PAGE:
Mike, Frank and Dave were down at the Harbour Ward Community Garden recently. One wonderful sunny morning we improved the water collection on the slope above. This year there will hopefully be lots of beds… More
The indecisive winter weather so far this year has seen slow progress at the allotment.
Due to the frozen ground and wet weather we’ve had some enforced Sunday lie-ins (oh, the horror!) but as there is not much pressing work to be done right now we can enjoy this slower time – it certainly won’t last, as soon as the ground warms up the weeds will be racing off and we’ll be struggling to keep up with it all.
That’s not to say that we haven’t done any work. For starters, our apple tree that had been so overgrown when we took on the allotment was given a winter prune, and combined with the earlier removal of the brambles suffocating it hopefully we’ll get a good apple harvest this year, now that light and air will be able to get to the fruit. Check out our apple tree before and after – hubba hubba!
We’ve also been busily edging our borders, and Mike was hard at work putting up some bean canes so we can look forward to another bumper crop of runner beans this year. We even included an installation art piece as a typically Folkestonian health and safety feature, thanks to a neon yellow plastic plant pot we have stuck on the end. Hopefully this will be enough to stop Cantiaci members impaling themselves.
Some new rhubarb crowns have also gone into the ground, and a couple of established rhubarb plants have started to poke their way through the matted grass. We cleared the grass from them and found a bottomless bucket to hopefully force the stems of the smaller so we can have some early rhubarb. Rhubarb was one of our key crops last year, the plant we had inherited on our other plot produced massive bundles of rhubarb right through to September so we’re hoping for similar success again.
Meanwhile at our other allotment site we continue to harvest leeks – although some are not growing as fast as others (why is that?!) and our onions don’t seem to have grown underground at all, despite their flourishing green tops – all fur coat and no knickers.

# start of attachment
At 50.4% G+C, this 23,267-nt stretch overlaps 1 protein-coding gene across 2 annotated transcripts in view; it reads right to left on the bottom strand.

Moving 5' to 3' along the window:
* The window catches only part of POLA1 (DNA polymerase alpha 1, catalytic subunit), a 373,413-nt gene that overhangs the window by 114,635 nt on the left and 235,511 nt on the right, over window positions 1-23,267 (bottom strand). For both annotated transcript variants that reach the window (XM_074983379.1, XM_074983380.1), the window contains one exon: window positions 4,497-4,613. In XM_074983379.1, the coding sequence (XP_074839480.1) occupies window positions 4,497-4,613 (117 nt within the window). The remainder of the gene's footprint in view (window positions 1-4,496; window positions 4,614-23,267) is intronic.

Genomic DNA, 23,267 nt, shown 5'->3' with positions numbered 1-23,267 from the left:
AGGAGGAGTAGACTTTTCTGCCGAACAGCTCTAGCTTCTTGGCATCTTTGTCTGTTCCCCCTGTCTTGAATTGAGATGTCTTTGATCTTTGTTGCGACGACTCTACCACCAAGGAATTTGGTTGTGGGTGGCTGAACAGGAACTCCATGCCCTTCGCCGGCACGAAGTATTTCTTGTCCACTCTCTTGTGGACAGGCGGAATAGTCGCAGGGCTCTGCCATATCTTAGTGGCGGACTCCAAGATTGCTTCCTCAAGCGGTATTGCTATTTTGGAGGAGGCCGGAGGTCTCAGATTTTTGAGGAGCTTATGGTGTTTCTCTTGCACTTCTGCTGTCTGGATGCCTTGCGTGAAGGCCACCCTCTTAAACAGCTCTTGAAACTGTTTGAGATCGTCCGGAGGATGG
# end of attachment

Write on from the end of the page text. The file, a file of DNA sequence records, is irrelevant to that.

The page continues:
Naturally, all this hard work is always rewarded with a steaming cup of tea, often as we cower out of the wind and drizzle in our (rather small) shed, dreaming of spring harvests and mild weather (and not thinking about those weeds… or the slugs… or that chemical toilet we still haven’t had the courage to open and dispose of…!)
Frankly it sometimes feels like being at the allotment is just an excuse to enjoy a good cuppa and have a natter…
We hope you’re feeling thirsty!
See you later for the tea tasting and talk!
Lynda Jones : Hello there, I’ve decided to do a “question and answer” session about my work. I felt that would b more helpful than choosing one subject that might not suit all. Please note though, I can’t be specific about your own personal health issues outside the consultation setting. I look forward to meeting you 😃 xxx
Not long until the tea tasting and talk! What blends are your favourite?
Here’s a poem about tea from our columnist Dave Horn:
The kettle boils
Signalling the end
Of recent toils
Time for tea!
A dear one calls
And from all around they descend
Just one cup of tea
Is the source of such glee!
A time to rest and share
Make it herbal
And it’s even healthy
Hearts, minds and bodies on the mend
That is the beauty of tea
Rooted in simplicity
It has such capacity
To bring happiness and laughter
A good old catch-up
Or debrief post disaster
Seemingly infinite in it’s forms
A good tea pot
Every house should adorn
Bring out an infuser
And you’re stepping
Into tea porn
Just hot water
But add sugar
Of a bad ilk
But that is tea’s beauty
Who am I to prescribe or judge
And infinite variations
We all have our particular
Tea related fixations
A shared experience
Your unique expression
For times good
For times bad
Tea is a gift and tool
Bring life whatever it would
David James Horn ©
We hope you’re feeling ready for some teas! We certainly are!